The terror cell said to be behind the Europe plot — eight Germans and a Briton — were believed to have been in hiding in the region, the Associated Press reported. A second Briton was killed in a U.S. strike last month.
Germany's ARD public television cited unnamed sources Tuesday as saying that four of the Germans killed in the missile attack were of Turkish descent.
The country's Foreign Ministry said late Monday it was investigating the reports, but did not return calls seeking comment Tuesday on the militants' identities.
However, the German police agency responsible for terrorism investigations, the Federal Criminal Police Office, said as many as 220 people have traveled from Germany to Pakistan and Afghanistan for paramilitary training, and at least 70 have received it. A Pakistani intelligence official last week said there are believed to be around 60 Germans in North Waziristan now.
Despite the growing evidence of a terror plot, France, Britain and Germany — the nations believed to be the targets of the scheme — have not changed their terror threat levels. On Monday, the German government played down the fears by declaring there is "no reason to be alarmist."
The threat is being viewed differently by Washington and European capitals, and some analysts said it was a matter of approach. Such differences have played out repeatedly in the years since the 9/11 attacks on the United States, they said.
British intelligence prefers to keep targets under surveillance as they plan attacks, often waiting until the final stages to intervene — hoping to gather evidence and to gain information about contacts in Britain and overseas.
"That cuts significantly too close to the bone for the United States. They are not happy to let plots run for too long," said Tobias Feakin, director of national security and resilience at London's Royal United Services Institute, a military think tank.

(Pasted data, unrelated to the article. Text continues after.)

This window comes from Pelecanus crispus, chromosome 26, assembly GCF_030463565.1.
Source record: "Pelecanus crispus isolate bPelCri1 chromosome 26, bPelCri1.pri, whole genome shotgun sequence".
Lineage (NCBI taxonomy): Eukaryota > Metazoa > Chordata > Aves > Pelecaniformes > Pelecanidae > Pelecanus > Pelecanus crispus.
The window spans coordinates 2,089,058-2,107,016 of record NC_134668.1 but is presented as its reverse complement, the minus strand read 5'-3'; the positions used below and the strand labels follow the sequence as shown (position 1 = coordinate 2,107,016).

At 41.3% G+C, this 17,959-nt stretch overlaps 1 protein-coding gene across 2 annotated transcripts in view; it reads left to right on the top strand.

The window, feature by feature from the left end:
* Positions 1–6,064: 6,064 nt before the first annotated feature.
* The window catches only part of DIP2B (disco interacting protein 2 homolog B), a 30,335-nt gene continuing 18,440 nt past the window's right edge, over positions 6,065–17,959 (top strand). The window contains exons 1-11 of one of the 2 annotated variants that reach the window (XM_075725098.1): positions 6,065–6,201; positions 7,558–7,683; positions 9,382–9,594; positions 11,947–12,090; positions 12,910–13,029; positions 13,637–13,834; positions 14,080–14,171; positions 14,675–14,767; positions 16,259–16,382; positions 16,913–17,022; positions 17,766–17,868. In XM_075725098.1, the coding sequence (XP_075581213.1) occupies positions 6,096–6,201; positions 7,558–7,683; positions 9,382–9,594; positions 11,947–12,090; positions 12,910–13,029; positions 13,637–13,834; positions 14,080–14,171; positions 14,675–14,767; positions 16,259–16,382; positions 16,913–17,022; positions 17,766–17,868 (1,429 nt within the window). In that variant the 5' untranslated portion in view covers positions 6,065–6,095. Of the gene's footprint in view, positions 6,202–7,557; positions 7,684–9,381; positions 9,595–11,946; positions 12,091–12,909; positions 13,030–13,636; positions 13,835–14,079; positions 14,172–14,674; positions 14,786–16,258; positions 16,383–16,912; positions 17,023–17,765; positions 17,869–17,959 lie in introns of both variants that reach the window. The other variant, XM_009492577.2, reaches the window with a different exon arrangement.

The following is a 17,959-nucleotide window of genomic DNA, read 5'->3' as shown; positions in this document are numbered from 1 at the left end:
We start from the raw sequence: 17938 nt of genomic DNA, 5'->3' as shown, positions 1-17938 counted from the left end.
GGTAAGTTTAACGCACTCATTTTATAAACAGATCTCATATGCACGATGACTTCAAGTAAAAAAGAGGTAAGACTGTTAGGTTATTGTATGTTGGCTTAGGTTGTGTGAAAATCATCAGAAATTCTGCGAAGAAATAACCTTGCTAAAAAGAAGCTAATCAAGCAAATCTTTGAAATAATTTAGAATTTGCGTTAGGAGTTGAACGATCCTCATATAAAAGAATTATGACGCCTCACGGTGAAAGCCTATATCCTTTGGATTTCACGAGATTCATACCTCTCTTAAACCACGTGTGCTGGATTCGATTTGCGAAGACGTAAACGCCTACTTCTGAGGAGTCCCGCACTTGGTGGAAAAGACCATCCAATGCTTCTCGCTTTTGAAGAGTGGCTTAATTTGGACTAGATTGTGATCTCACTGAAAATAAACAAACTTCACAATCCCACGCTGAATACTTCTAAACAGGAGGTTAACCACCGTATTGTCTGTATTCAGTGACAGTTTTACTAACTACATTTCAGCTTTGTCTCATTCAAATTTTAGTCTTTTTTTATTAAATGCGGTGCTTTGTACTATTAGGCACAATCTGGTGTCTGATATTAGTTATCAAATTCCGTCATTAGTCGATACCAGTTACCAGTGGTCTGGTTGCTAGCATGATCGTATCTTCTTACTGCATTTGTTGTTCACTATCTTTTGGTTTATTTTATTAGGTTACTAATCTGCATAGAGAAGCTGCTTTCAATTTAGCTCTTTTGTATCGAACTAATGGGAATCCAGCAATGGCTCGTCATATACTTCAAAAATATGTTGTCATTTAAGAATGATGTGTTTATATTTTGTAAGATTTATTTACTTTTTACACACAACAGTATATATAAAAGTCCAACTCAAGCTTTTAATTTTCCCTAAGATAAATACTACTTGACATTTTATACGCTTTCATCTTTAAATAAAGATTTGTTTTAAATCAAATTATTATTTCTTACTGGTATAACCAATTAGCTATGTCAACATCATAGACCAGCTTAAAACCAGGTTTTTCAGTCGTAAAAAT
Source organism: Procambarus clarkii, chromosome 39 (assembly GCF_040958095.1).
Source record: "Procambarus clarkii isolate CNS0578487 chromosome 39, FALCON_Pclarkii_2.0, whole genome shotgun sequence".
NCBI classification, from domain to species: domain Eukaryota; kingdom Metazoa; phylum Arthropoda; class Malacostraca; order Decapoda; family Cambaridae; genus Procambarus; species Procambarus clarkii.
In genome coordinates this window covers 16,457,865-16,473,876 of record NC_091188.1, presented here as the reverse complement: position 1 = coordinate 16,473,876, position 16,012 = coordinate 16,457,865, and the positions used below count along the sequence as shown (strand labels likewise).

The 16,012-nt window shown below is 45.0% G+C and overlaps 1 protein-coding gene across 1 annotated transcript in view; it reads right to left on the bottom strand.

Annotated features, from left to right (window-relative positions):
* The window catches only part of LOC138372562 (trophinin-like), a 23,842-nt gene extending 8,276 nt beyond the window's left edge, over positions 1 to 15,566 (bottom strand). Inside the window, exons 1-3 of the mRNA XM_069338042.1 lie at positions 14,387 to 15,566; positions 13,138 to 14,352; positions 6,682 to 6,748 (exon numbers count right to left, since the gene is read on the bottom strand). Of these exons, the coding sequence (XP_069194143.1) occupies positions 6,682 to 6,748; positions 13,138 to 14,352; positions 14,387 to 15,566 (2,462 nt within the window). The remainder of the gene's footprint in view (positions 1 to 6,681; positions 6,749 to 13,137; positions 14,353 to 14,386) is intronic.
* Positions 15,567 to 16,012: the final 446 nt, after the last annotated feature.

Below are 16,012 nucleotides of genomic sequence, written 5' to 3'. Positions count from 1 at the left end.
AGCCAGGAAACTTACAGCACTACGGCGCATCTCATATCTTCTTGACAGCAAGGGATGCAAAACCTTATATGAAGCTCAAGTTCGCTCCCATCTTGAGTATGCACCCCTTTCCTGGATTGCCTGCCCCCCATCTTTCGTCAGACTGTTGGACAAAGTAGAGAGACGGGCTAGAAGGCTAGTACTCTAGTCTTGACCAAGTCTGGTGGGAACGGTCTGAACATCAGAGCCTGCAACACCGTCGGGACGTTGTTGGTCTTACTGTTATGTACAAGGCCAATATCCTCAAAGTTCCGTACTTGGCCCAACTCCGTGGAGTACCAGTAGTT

In Germany, the homeland security spokesman for the main opposition Social Democratic party said there is a different security culture in Europe and the United States.
"After 9/11 there were almost daily warnings of new threats in the U.S. which — thank God! — never became a reality" in Germany, Dieter Wiefelspuetz said.
In Washington, State Department spokesman P.J. Crowley said Monday that the travel advisory was issued because of extensive evidence of a plot.
"We felt, having tracked intelligence over a lengthy period of time, it was appropriate to issue this alert at this moment," he said.
"We specifically have said continue with your travel plans, but just be cautious because we are aware of active plots against the United States, American citizens and other allies around the world."
German Interior Minister Thomas de Maiziere insisted his nation had no concrete evidence of an imminent attack. "There is no reason to be alarmist at this time," de Maiziere said.
He said he had spoken with U.S. Homeland Security Secretary Janet Napolitano about the travel advisory and that it is not "in keeping with our assessment of the situation."
In a rare public speech last month, MI5 director general Jonathan Evans warned that the risk of attacks can never be completely eradicated.
"We appear increasingly to have imported from the American media the assumption that terrorism is 100 percent preventable and any incident that is not prevented is seen as a culpable government failure. This is a nonsensical way to consider terrorist risk," Evans said.